I have seen that many times the New Testament looks at the Scripture of the Old Testament in a different way than the plain literal way we often take it (ie in quoting from the prophets--but then again that was prophetic literature which would be different from the more historical book of Genesis) Since Genesis is written more like a historical account than a poetic or allegorical or prophetic account-- perhaps that would be a stronger argument for the literal 7 days. But I don't think it is crucial--what is crucial is that God is eternal and the first cause--the Creator. ..that we fell into sin and need a saviour.

Ps. People need to acknowledge,however, that God is God and He could create in anyway-He could do it in 7 days---he was outside of time --we try to evaluate things by our understanding of time. We look at the age of things through the lens of time. So perhaps our looking is warped.

The Wingnut said...


That is exactly what we need to understand.

Simply because I take Genesis perhaps a bit less literally than some, and give more authority to scientific explanation, does not make me less of a Christian, nor does it mean that I hold the Bible in a less than exalted place.

I believe that in this entire debate, we are missing out on one of the crucial theological points of Genesis: "...God created the heavens and the earth."

All the rest we need to take in with a healthy bit of Job-like humility, and understand that no matter what we read or see in our telescopes and microscopes, we were not around, and we did not create it.


Ted M. Gossard said...

True. And people sound convinced on both sides of the argument and it seems they are. So it's not an easy call for the likes of us who don't dig into it. At the same time all must hold to their beliefs with humility (as I think you mention later), with the admission that they may be wrong, and most certainly there is more to come in better understanding on the scientific side.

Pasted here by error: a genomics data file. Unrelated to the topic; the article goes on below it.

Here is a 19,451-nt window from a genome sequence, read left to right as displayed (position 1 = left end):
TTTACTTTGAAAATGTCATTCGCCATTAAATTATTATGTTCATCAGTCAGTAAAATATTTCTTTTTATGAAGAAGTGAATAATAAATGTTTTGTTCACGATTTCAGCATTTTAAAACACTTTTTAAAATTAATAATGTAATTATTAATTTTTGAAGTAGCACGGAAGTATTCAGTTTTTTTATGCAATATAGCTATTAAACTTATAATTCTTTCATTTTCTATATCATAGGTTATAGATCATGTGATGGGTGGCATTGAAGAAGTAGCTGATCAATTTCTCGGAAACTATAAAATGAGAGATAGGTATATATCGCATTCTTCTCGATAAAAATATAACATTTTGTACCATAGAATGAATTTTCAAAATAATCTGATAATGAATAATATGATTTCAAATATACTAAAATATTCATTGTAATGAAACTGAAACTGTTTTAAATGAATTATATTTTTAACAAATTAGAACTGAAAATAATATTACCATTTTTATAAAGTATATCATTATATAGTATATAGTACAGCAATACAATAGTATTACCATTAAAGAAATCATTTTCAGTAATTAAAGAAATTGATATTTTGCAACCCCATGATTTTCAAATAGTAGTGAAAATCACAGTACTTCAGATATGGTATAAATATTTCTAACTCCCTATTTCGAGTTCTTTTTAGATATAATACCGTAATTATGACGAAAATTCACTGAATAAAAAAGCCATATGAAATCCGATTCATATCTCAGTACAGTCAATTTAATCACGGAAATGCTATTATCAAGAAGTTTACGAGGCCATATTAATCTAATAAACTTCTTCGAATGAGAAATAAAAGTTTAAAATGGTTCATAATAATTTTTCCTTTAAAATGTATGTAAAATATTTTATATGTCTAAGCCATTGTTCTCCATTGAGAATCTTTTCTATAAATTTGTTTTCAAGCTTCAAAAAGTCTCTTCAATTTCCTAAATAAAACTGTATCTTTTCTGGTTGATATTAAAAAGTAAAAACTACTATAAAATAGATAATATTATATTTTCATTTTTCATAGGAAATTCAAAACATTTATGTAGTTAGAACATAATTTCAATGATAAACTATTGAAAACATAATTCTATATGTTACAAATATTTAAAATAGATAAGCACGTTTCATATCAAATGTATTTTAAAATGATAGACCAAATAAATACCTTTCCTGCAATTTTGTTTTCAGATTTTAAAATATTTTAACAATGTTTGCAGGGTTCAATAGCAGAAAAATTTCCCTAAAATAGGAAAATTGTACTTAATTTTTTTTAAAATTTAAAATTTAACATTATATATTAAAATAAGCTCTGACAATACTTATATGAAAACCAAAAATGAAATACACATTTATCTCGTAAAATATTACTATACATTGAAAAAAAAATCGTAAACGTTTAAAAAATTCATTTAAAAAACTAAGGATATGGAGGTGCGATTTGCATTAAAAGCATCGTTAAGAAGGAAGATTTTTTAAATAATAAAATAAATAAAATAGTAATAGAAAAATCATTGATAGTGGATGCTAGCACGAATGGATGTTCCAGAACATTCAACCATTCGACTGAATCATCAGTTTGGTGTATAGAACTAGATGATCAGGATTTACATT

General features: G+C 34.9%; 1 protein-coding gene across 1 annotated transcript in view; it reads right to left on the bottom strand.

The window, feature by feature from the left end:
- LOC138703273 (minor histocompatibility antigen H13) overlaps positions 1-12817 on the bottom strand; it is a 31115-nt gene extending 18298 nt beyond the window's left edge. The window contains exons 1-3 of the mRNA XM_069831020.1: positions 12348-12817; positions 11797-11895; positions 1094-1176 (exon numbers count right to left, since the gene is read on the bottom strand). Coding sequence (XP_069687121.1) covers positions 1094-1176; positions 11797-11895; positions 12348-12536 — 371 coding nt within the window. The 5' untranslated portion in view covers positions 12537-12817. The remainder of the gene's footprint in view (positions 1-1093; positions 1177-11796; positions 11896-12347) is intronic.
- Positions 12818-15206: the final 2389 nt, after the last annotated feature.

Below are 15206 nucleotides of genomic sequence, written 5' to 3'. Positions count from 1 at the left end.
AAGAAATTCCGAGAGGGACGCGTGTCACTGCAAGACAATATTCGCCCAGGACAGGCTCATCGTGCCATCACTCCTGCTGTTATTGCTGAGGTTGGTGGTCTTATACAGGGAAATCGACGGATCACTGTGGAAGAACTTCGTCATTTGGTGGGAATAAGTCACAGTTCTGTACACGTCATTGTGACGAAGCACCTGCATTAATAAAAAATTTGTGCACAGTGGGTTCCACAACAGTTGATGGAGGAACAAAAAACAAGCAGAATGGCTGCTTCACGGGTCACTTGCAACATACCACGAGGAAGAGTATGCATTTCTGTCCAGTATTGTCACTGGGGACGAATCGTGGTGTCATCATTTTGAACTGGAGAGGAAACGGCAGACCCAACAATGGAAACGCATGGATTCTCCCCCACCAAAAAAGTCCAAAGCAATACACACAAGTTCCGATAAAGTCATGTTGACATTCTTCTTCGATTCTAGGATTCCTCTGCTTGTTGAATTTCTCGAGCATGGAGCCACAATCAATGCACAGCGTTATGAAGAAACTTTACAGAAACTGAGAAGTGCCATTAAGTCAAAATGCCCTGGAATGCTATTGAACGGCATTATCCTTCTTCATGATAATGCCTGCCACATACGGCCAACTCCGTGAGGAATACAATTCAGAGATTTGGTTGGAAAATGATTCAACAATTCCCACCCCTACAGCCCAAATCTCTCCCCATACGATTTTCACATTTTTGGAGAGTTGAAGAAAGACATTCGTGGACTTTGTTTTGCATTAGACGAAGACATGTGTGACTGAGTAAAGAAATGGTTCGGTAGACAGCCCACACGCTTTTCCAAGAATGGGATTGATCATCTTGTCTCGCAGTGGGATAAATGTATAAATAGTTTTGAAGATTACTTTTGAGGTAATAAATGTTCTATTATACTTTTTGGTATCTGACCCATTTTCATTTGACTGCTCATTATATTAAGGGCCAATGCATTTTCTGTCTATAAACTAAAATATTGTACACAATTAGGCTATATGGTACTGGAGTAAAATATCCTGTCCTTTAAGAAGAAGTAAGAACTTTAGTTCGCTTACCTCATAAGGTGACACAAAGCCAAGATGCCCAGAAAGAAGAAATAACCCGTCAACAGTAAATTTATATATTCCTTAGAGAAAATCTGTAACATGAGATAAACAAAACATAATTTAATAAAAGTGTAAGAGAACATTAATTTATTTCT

Ted M. Gossard said...

I believe God could do it in any way as you say, although for me that would include through evolution. But it doesn't take the wonder of creation away at all, nor does it nullify what God's word says, in my estimation. And actually the best studies of Genesis, best exegetical and background work, in my estimation, bears out what you say about Genesis 1-3.

But it's difficult. Mytho-historical. Speaks of real events in symbollic ways, I take it.

What is crucial is creation, fall, redemption, new creation- in Christ.

Ted M. Gossard said...

Well spoken, and I like the allusion to Job. At the same time I would like to mention that the book of general revelation is open for all to see and study. And science is an important part of that, I believe.

Bible Quiz said...

Theologically, evolution does not fit with the Bible.

Scripture teaches that death came as a result of sin.

If 'God planned to use evolution as His method of creation', then death existed long before the first human beings.

Ted M. Gossard said...

Bible Quiz,
That "problem" is easily resolved. And actually the eastern father's view of the Fall fits in.

The way we interpret it often does not mesh, you're right on that. But our interpretation is off some what.

Just a thought. Why is the tree of life in the garden, if humankind was created in a way in which they could not die?